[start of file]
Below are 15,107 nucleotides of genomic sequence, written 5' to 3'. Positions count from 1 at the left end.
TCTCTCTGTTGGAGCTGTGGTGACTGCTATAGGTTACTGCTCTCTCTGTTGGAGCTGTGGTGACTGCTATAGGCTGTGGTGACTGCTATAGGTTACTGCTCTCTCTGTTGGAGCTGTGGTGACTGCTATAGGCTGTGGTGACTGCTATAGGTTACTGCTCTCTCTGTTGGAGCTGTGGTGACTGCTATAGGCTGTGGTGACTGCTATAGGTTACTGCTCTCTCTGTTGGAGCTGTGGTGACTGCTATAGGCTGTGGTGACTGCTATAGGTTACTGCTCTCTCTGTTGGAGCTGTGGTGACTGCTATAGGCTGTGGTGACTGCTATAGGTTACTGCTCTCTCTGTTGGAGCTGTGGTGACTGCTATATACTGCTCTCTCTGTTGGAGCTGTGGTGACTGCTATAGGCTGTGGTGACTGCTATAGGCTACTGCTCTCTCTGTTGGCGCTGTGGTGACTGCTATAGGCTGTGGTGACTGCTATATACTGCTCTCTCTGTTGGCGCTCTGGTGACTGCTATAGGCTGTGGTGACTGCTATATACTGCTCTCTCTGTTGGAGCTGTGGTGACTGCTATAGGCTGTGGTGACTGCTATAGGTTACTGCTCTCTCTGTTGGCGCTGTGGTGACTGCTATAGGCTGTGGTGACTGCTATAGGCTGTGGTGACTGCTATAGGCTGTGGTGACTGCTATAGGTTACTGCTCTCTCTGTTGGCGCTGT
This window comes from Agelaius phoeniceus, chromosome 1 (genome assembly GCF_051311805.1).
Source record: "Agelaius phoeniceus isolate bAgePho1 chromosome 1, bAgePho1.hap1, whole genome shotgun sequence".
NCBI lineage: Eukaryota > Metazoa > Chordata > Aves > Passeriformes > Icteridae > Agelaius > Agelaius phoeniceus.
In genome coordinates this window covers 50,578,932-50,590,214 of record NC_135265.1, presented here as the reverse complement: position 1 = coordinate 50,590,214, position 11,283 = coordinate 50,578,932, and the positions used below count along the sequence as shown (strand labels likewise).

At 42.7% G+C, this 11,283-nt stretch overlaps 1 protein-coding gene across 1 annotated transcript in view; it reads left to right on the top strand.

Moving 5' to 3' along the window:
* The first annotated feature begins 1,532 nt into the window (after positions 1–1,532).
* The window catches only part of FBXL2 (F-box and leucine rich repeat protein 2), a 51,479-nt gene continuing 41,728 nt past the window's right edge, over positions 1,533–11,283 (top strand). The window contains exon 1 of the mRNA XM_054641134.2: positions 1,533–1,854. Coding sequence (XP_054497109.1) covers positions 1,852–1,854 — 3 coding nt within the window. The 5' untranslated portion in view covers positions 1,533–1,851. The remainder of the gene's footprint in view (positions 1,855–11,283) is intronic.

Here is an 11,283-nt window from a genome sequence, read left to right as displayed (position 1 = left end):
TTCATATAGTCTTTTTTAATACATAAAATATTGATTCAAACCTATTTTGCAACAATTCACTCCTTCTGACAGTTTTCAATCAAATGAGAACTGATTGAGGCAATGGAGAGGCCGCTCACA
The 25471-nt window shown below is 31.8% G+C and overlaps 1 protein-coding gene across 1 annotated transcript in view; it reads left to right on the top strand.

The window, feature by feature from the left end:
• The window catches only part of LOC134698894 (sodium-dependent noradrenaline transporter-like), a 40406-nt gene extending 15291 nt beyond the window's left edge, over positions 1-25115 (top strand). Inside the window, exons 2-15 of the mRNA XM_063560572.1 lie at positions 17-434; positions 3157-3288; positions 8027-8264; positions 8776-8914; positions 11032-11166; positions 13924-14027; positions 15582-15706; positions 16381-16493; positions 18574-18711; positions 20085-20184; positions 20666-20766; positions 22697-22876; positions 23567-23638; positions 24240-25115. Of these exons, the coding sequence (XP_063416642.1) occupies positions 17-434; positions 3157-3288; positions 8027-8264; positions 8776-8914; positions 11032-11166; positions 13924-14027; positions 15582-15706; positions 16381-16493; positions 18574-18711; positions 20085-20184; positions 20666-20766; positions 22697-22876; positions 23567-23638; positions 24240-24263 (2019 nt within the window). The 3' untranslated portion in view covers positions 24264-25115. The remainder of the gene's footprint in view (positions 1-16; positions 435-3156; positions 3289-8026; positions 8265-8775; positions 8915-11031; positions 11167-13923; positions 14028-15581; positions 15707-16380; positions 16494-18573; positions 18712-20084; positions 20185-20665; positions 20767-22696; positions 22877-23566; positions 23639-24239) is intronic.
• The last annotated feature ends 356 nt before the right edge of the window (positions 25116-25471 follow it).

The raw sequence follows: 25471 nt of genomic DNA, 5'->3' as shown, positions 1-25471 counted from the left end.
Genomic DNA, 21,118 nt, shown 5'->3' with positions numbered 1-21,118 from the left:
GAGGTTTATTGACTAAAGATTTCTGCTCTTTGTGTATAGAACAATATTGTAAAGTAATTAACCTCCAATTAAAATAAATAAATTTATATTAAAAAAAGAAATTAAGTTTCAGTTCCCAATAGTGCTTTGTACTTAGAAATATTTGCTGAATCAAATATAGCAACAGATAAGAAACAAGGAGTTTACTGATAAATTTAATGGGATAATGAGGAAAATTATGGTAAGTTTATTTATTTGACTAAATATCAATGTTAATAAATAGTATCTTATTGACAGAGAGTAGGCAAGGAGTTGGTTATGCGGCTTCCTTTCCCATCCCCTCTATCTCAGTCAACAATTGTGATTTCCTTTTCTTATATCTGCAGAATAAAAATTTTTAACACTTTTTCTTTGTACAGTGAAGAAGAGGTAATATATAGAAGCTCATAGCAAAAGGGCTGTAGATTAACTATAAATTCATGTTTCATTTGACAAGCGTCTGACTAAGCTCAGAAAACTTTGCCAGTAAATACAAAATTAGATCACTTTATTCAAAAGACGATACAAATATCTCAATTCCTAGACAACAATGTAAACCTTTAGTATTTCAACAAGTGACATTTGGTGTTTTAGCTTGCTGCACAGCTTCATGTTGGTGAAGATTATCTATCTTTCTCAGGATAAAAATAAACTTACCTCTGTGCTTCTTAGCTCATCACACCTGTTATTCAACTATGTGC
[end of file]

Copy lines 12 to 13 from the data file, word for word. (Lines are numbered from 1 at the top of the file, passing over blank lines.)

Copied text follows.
TTCATATAGTCTTTTTTAATACATAAAATATTGATTCAAACCTATTTTGCAACAATTCACTCCTTCTGACAGTTTTCAATCAAATGAGAACTGATTGAGGCAATGGAGAGGCCGCTCACA
The 25471-nt window shown below is 31.8% G+C and overlaps 1 protein-coding gene across 1 annotated transcript in view; it reads left to right on the top strand.